Maui Surfing, The mecca for beginners and pros alike.

Maui is the second largest of the Hawaiian Islands. In Maui, you will find beautiful beaches with black, white, or red sand. It is surrounded by 30 miles of sandy beaches although that being said most surfing beaches are on top of reefs so protection gear must be worn for surfers. Maui’s diverse beach breaks, means it has something for everyone.

Maui is the perfect place for beginner surfers or just people taking their first lesson.

The profilic number of suitable gentle surf spots mean there is a equal number of learn to surf schools.

Some places are so shallow, you don't need to know how to swim!

Mauai, is also home to some of the best surf breaks in the world, so there is plenty of opportunity for experienced surfers to be challenged.

Surfing in Maui is a way of life for many of the people lucky enough to be residents here. Although the water is not as crowded as some spots on Hawaii, it nevertheless can seem crowded for a tourist who may fear the dreaded anger of a dropped in local!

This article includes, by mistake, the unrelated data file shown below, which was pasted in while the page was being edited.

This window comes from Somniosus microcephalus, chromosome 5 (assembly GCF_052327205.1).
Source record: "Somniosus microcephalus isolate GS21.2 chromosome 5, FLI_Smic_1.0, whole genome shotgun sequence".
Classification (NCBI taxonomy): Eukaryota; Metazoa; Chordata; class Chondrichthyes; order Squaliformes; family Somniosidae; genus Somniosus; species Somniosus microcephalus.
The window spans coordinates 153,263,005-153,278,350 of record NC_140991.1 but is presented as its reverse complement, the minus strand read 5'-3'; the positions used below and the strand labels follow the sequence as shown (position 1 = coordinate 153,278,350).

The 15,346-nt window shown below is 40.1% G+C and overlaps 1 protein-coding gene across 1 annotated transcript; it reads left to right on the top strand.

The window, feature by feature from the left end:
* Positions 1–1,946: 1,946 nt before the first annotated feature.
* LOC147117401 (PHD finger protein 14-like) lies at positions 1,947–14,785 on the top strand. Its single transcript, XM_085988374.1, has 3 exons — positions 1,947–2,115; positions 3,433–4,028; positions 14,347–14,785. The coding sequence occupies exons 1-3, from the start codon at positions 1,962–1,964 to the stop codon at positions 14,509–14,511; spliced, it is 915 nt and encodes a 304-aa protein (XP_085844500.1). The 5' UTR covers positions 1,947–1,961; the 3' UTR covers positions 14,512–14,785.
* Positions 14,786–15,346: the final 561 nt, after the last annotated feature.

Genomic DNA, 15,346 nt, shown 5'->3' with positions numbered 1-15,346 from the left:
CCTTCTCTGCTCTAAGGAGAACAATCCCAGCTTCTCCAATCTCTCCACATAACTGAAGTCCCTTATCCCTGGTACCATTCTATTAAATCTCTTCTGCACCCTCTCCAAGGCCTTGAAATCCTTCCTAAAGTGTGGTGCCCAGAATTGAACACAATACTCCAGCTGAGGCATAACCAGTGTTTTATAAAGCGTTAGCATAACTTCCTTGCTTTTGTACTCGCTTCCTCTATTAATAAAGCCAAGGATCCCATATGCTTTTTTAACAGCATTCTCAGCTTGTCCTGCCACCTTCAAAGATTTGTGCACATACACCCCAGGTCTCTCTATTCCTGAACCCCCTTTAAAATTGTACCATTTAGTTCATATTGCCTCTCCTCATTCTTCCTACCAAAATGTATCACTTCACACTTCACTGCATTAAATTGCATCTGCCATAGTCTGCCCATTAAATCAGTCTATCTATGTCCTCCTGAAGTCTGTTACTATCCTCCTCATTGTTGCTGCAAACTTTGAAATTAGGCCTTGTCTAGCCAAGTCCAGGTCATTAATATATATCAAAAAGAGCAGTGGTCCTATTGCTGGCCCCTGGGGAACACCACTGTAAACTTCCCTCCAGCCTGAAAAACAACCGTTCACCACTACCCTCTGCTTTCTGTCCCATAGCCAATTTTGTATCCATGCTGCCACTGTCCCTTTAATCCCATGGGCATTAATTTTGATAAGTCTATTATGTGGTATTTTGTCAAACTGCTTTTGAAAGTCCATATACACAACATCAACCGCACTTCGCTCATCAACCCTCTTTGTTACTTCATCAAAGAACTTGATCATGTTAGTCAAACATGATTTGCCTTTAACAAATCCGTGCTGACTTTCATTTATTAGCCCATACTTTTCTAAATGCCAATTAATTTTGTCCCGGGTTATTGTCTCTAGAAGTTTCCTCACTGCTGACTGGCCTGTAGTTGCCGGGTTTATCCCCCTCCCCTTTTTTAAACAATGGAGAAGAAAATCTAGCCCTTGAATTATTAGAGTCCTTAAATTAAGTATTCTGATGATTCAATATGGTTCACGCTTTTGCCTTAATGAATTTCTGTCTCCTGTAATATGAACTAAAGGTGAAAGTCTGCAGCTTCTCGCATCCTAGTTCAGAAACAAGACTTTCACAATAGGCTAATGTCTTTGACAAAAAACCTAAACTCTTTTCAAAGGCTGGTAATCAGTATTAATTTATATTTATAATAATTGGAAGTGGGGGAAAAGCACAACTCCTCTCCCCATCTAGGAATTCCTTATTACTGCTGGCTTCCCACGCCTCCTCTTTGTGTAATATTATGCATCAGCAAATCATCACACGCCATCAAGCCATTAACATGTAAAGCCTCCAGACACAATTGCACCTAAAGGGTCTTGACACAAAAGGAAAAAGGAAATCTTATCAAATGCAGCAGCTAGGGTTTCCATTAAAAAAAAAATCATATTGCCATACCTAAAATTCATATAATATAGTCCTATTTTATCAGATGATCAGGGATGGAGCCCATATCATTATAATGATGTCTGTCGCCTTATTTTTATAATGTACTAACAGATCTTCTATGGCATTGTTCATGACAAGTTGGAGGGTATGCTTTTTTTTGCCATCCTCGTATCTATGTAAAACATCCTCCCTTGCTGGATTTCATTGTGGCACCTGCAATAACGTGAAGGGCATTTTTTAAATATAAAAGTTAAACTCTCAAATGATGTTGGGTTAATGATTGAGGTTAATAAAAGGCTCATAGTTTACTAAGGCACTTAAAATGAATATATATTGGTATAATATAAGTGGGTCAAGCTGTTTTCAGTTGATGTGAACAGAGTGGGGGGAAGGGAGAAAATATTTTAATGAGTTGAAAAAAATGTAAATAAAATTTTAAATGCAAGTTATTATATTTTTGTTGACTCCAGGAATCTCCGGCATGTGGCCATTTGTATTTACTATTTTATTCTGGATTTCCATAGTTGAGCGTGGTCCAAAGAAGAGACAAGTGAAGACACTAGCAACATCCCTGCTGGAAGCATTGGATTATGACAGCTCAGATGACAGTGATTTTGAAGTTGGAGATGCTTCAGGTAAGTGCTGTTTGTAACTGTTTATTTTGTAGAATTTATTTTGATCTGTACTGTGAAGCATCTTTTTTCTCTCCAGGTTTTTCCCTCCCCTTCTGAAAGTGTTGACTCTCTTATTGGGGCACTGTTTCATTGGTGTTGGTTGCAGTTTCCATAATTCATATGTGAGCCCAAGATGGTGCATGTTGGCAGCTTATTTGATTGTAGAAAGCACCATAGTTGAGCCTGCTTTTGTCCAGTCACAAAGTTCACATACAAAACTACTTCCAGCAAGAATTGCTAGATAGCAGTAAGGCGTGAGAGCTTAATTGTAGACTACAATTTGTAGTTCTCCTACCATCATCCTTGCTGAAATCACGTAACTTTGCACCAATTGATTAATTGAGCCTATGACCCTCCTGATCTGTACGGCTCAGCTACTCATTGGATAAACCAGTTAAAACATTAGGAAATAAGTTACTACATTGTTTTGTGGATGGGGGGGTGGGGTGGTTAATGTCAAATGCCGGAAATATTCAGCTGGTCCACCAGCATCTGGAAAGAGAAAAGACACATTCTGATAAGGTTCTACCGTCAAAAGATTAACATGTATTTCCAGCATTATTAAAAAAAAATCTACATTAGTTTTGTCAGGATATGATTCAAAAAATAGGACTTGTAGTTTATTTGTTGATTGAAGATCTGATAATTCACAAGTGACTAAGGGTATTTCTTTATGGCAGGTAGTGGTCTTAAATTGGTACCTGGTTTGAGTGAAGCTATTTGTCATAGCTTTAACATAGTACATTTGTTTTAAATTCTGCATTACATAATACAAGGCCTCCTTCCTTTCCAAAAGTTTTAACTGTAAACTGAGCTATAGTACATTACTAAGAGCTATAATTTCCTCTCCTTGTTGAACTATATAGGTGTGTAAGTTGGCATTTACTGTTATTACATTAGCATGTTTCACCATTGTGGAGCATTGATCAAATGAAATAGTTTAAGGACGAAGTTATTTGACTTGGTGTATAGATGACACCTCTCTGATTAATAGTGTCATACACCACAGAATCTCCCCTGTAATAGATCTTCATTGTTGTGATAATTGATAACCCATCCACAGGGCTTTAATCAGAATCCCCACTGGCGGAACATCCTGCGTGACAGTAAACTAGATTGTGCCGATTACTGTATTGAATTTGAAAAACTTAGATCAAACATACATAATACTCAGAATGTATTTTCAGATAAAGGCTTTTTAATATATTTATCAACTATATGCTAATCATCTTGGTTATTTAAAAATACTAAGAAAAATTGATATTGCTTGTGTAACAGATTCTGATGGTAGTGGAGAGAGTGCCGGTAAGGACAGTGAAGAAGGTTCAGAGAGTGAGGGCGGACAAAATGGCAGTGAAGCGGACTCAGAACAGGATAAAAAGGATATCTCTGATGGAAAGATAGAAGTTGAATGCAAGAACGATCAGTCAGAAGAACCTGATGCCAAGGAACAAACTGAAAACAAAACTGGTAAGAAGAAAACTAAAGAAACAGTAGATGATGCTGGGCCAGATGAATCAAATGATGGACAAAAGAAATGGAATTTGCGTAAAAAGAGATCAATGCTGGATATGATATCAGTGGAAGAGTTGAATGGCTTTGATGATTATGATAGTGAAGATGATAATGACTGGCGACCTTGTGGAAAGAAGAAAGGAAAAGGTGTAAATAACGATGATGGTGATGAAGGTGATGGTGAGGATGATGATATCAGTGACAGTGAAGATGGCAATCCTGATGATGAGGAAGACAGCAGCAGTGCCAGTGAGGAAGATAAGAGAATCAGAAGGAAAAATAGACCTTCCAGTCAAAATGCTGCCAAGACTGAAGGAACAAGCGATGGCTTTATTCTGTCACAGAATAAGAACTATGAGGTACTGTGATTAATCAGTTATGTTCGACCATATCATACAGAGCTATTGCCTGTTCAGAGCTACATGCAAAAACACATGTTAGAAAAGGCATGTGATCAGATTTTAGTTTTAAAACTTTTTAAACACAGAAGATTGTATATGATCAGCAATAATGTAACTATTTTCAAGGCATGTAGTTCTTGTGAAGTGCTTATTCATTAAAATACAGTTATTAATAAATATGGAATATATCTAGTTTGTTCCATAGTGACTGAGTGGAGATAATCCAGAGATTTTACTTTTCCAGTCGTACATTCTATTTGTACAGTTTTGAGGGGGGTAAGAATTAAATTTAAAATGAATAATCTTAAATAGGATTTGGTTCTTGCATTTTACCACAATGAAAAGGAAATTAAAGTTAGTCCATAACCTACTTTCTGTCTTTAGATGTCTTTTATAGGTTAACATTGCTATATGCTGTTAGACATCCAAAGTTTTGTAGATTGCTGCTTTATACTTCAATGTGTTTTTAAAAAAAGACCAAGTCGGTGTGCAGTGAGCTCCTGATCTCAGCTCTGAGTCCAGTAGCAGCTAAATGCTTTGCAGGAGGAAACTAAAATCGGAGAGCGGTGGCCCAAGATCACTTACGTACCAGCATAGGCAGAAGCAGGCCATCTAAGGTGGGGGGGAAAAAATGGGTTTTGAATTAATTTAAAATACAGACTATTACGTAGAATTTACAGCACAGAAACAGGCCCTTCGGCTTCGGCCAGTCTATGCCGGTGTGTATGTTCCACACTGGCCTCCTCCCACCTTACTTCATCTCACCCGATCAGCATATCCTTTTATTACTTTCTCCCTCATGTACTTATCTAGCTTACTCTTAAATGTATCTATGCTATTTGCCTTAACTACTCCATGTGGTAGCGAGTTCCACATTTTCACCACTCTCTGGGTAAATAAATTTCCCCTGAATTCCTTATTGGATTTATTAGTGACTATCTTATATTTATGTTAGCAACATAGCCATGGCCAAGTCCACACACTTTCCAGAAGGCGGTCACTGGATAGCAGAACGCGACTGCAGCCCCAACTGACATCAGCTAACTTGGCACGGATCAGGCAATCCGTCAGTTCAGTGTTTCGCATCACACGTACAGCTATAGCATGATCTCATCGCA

Maui has both small and large surf and although there are many well know beaches, there are also plenty of quiet secret spots with good surf if you know where to go.

If you are a surfing traveler, and you want some uncrowded surf, we suggest you hook up with a private surf tour company on the island-it is well worth it!

During the summer months expect to surf the southern shores of the islands. On Maui the name spot would have to be Maalaea, home of the fastest right hand break in the state. On Oahu it would be Sandy's, Diamond Head, Queen's, No. Three's, Kaiser's, Ala Moana Bowls, Tennis Courts, Concessions, Big Rights, Kewalo's and Point Panic just to name a few. In the winter months the focus switches to the northern shores. On Maui there's Hookipa and probably the most beautiful right-hand wave in the world, Honolua Bay. On Oahu the energy will be at spots like Sunset, Pipeline, Waimea Bay and Makaha.


The islands of Oahu, Molokai, Lanai, Kahoolawe and Maui